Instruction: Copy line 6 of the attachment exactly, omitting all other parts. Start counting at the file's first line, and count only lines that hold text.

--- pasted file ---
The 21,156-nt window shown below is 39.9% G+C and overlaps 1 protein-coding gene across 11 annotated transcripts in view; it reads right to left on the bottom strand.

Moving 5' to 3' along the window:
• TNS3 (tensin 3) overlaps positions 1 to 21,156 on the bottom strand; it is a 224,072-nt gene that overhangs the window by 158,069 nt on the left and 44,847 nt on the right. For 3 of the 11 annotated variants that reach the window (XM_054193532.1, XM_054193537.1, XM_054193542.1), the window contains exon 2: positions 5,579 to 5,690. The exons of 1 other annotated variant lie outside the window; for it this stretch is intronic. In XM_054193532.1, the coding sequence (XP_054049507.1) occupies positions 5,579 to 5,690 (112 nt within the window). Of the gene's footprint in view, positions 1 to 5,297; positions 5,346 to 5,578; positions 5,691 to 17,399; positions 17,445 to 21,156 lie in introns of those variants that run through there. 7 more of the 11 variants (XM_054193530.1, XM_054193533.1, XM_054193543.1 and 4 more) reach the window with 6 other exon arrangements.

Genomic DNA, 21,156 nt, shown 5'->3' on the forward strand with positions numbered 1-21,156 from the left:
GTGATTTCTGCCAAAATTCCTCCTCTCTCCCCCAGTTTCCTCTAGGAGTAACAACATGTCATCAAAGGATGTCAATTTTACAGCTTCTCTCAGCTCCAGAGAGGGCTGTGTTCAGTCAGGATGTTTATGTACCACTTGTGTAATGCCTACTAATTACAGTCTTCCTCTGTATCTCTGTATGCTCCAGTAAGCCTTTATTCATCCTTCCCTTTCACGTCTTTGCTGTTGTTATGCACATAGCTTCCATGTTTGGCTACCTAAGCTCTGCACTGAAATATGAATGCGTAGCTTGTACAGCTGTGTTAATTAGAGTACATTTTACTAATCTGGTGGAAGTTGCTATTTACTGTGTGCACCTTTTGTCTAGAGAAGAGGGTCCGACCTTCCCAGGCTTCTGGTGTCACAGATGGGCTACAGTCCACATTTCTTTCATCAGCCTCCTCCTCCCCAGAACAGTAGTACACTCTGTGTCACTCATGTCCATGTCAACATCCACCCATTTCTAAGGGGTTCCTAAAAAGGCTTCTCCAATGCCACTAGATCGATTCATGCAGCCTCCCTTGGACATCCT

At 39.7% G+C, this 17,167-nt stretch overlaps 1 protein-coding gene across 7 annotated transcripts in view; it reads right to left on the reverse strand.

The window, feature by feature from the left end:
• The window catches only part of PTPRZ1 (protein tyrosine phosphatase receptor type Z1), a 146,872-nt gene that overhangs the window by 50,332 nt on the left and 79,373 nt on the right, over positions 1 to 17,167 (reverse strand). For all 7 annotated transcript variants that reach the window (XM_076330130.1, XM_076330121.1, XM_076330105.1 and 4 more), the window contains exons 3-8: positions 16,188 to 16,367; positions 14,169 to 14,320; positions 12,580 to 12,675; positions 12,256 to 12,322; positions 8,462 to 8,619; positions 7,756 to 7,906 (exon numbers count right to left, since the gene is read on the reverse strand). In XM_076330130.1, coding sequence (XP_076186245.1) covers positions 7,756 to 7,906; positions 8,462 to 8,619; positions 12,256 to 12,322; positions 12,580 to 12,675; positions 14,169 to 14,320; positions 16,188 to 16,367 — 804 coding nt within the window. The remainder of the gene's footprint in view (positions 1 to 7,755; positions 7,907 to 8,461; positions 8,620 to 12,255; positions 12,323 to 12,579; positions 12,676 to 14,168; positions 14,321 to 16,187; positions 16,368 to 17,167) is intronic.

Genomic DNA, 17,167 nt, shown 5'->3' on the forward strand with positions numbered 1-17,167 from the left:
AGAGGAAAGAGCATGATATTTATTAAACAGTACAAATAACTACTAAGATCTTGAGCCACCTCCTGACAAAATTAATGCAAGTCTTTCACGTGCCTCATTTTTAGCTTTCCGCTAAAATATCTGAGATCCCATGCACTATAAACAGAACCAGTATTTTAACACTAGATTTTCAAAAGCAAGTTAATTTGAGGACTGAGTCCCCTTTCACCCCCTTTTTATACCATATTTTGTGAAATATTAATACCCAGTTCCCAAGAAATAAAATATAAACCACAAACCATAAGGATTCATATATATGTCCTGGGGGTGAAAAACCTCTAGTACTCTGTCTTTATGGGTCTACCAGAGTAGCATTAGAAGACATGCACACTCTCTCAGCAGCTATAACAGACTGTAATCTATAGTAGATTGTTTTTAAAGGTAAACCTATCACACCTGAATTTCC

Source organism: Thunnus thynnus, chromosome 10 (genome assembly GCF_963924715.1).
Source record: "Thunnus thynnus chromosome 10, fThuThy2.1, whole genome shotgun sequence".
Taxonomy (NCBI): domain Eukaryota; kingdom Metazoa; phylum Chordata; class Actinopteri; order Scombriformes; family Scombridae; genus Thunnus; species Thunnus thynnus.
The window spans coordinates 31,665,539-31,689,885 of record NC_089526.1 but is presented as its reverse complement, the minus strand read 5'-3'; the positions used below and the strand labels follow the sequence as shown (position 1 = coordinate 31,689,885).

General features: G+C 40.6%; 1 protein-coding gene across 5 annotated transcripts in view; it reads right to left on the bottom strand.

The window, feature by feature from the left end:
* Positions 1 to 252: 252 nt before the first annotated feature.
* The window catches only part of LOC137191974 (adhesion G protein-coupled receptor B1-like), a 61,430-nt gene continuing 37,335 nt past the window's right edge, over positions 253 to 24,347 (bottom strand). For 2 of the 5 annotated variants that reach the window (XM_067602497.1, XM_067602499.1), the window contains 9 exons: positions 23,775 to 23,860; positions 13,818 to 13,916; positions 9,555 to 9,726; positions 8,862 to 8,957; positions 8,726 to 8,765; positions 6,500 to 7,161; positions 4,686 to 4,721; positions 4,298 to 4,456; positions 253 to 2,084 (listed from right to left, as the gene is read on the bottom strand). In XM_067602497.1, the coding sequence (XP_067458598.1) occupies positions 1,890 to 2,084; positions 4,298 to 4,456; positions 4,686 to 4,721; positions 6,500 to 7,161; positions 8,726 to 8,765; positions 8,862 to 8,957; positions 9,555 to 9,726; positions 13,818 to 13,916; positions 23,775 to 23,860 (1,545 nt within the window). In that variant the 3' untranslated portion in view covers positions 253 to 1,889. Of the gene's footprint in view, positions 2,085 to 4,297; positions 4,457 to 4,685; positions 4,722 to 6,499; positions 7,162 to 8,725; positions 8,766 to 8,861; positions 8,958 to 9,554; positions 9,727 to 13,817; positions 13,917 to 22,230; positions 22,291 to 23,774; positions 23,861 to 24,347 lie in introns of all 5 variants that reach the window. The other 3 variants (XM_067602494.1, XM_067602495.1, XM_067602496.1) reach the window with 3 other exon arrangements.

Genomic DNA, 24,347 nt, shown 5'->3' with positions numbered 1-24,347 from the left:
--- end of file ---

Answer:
At 39.7% G+C, this 17,167-nt stretch overlaps 1 protein-coding gene across 7 annotated transcripts in view; it reads right to left on the reverse strand.